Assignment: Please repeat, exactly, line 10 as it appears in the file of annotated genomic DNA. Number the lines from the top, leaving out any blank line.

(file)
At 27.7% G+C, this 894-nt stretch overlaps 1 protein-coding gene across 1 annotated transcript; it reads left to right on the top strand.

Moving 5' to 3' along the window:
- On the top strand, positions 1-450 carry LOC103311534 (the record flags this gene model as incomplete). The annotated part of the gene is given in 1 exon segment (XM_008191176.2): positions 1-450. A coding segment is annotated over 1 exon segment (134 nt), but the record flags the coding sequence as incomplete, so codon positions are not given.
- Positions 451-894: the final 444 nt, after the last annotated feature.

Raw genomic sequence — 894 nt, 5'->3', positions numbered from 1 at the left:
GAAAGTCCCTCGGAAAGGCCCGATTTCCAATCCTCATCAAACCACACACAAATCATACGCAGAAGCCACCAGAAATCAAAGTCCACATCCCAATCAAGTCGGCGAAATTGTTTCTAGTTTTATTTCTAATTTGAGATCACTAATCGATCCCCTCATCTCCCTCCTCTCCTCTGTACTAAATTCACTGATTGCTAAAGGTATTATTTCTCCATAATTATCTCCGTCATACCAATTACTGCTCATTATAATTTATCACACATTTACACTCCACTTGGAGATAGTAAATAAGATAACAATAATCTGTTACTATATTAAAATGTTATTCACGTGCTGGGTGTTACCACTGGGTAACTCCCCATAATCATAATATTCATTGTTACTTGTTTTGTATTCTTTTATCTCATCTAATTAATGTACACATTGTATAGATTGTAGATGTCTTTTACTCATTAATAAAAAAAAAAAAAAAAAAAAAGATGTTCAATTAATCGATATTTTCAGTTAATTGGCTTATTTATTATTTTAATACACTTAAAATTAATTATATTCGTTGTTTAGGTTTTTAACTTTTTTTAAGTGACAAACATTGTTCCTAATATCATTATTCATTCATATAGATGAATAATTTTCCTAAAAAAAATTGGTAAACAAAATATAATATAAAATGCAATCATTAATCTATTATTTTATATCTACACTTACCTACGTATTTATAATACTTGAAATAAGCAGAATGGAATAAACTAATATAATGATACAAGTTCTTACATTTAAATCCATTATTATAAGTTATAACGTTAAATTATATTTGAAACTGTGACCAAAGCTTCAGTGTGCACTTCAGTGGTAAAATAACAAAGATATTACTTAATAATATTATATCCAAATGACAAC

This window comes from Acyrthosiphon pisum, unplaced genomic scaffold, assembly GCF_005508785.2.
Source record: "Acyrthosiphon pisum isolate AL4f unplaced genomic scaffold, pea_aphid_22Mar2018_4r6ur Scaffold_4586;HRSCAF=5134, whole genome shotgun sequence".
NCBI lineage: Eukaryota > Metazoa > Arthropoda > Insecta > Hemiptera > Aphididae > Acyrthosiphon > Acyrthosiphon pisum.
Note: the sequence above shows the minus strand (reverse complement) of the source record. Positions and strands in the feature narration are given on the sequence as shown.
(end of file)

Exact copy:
Note: the sequence above shows the minus strand (reverse complement) of the source record. Positions and strands in the feature narration are given on the sequence as shown.